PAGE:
That should keep many of our theater practitioners busy and (hopefully) happy, as the year heads into the holidays. With seven productions running until next month plus one reconstituted show that's going to Shanghai, China, AND one more that's booked for a return engagement in December almost right up to Christmas Eve, it only means that many more theater people are employed than usual. Halleluia!
Suggestion lang: Why not allot part of your Christmas bonus to buying tickets to any of these shows? Assuming that the play you see is a winner, the experience of watching it is a gift you'd remember for years to come. Show tickets are also excellent gifts to friends and loved ones, instead of, hmmm, lemme see: scented candles, fruitcakes, mugs or china, art calendars, fancy planners. Not that I'm knocking these things down, but I think entree to a play is a fresh alternative to the usual holiday consumerism--something intangible yet longer-lasting. Take your pick from these shows:
1. “Into The Woods,” New Voice Company, Nov. 9-Dec. 8, Music Museum. Stars Tommy Abuel, Menchu Lauchengco-Yulo, Michael Williams, Lynn Sherman, Jamie Wilson, Juno Henares, Mads Nicolas, Joaqui Valdes, Julia Abueva, Cathy Azanza, Missy Maramara, et al.
Why you should see it: First time for Tommy Abuel and Mads Nicolas, two much-respected actors, to do a Sondheim musical. Menchu Lauchengco Yulo played the Witch in the 1992 Repertory Philippines production, and is now doing the Baker's Wife. A very NVC twist to the material--Missy Maramara will be the Narrator, ordinarily a male part. And Julia Abueva and Joaqui Valdes, two very promising young talents, are in pivotal roles as Jack and Little Red Riding Hood, respectively. A topnotch cast all around.
2. “Fiddler on the Roof,” Repertory Philippines, Nov. 9-Dec. 16, Onstage, Greenbelt 1. Stars Tyler Allan Strand, Miguel Faustmann, Joy Virata, Pinky Marquez, Baby Barredo, Joy Glorioso, Jaime Del Mundo, Niccolo Manahan, Cris Villonco, Felix Rivera, Vanessa Paolelli et al.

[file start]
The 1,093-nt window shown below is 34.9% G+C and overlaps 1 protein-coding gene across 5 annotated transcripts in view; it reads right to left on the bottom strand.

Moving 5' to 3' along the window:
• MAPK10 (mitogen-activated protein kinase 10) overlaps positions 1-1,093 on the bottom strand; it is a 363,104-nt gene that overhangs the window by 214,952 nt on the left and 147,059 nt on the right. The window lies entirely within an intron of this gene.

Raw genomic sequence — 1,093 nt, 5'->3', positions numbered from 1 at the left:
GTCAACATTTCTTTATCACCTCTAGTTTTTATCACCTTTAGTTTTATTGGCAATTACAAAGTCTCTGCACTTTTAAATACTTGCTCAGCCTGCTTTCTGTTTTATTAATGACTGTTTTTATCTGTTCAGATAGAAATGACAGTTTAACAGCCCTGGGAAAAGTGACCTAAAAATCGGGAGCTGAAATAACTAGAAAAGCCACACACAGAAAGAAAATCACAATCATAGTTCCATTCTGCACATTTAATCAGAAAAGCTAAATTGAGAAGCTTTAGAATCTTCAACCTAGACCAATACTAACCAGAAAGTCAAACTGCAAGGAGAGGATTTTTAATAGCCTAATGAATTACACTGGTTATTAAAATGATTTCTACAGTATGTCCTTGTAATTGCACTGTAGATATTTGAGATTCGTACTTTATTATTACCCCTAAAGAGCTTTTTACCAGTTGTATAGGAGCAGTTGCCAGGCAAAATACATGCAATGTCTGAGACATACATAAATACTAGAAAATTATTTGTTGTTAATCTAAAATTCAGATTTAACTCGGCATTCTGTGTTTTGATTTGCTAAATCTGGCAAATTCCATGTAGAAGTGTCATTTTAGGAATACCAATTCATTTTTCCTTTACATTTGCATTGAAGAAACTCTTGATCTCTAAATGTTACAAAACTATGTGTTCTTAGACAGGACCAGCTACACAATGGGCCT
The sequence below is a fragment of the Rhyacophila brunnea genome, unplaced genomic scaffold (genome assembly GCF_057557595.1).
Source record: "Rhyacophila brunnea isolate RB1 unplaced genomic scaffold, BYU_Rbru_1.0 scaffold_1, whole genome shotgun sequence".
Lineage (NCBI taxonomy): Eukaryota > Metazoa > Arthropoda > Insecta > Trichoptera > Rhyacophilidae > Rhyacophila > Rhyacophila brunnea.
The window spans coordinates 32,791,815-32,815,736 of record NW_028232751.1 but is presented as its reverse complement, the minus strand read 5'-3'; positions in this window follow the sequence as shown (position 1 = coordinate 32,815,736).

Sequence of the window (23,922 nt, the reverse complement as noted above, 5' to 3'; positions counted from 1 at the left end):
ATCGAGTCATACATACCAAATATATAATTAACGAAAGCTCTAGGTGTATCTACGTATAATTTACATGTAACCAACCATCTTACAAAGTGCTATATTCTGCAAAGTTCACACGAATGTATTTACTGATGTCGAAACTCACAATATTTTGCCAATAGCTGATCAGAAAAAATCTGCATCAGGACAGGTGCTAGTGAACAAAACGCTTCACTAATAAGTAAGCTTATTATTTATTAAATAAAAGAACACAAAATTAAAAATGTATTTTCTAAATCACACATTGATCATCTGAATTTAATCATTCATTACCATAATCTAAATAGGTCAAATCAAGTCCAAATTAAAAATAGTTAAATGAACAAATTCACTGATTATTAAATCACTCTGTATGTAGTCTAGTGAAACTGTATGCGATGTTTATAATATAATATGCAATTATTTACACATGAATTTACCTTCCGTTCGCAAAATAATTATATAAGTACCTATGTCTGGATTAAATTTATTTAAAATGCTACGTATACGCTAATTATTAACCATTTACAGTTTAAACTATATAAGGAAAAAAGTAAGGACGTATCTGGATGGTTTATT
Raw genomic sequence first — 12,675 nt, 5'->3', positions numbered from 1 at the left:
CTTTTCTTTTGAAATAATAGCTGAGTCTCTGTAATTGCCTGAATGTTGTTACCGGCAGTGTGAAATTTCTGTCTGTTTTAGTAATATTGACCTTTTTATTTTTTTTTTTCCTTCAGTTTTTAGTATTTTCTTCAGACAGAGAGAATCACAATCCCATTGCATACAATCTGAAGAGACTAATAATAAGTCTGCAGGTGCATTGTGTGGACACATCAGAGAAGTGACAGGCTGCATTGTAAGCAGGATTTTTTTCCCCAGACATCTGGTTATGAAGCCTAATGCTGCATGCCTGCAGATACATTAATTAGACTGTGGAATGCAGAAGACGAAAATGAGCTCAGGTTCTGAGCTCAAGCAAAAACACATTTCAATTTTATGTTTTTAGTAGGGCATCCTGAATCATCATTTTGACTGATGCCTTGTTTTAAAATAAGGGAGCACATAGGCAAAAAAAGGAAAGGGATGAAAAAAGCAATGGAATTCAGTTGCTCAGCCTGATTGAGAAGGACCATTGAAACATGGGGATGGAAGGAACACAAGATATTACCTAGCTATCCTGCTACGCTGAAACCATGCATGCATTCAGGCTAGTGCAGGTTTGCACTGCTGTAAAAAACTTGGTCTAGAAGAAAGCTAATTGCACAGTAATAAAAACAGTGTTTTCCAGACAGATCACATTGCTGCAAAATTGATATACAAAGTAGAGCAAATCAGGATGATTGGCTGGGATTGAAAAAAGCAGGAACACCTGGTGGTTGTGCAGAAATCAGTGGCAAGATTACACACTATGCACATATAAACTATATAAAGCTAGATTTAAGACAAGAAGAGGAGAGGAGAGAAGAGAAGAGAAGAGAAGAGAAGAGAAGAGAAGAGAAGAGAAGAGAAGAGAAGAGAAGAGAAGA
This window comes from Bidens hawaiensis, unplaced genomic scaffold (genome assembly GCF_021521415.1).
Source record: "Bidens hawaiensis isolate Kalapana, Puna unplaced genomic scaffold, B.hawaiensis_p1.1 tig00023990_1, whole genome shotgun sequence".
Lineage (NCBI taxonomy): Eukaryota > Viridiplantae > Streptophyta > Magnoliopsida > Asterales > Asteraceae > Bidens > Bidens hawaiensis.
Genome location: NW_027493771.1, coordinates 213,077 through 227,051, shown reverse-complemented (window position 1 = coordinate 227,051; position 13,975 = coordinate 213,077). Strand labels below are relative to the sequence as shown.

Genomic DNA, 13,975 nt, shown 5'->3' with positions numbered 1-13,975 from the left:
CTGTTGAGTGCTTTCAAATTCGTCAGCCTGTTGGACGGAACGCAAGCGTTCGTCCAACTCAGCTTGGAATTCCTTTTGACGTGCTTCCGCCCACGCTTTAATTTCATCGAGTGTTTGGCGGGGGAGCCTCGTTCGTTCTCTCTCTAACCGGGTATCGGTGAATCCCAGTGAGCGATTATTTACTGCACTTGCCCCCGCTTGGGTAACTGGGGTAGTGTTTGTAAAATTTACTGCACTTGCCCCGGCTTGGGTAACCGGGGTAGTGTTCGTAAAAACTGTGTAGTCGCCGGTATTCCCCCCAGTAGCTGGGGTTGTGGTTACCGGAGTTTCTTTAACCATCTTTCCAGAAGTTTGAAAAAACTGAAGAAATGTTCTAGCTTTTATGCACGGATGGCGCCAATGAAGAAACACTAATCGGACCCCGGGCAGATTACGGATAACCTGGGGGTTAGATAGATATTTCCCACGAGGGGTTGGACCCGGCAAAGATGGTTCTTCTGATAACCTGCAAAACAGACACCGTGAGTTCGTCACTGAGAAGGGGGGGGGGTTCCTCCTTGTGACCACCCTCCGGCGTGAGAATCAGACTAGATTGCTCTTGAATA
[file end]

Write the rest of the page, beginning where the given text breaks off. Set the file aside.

Why you should see it: Classic Broadway musicals are Rep's forte. This is the fourth time it's staging the famous Jerry Bock-Sheldon Harnick musical in Manila, and as usual, given its deep bench of well-honed talent, it doesn't even need stunt casting (i.e., name stars from TV or the movies) to complete its ensemble. Also, Baby Barredo returns onstage in the role of the matchmaker. Seeing her perform with a new generation of Rep talents (including Felix Rivera, lauded for his recent star turn in Atlantis Productions' “Avenue Q”) should be interesting.
3. “Dogeaters," Atlantis Productions, Nov. 16-Dec. 2, RCBC Theater. Stars (whew!) Joel Torre, Gina Alajar, Michael De Mesa, Jon Santos, Leo Rialp, Ana Abad Santos, Rez Cortez, Andoy Ranay, Teresa Herrera, Chari Arespacochaga, Richard Cunanan, Jenny Jamora, Nico Manalo, Paolo Rodriguez et al.
Why you should see it: Two words: Jessica Hagedorn. The Fil-Am writer has transformed her National Book Award-nominated novel about the Marcos years into a play with 16 actors playing 40 characters. The original production earned good notices in New York, and its Manila staging will be helmed by Bobby Garcia, fresh from his success with “Avenue Q.” If that's not enough to convince you, how about the prospect of show-biz royalty Gina Alajar and Michael De Mesa acting onstage together for the first time? Or Joel Torre flexing his dramatic chops live, right before your eyes?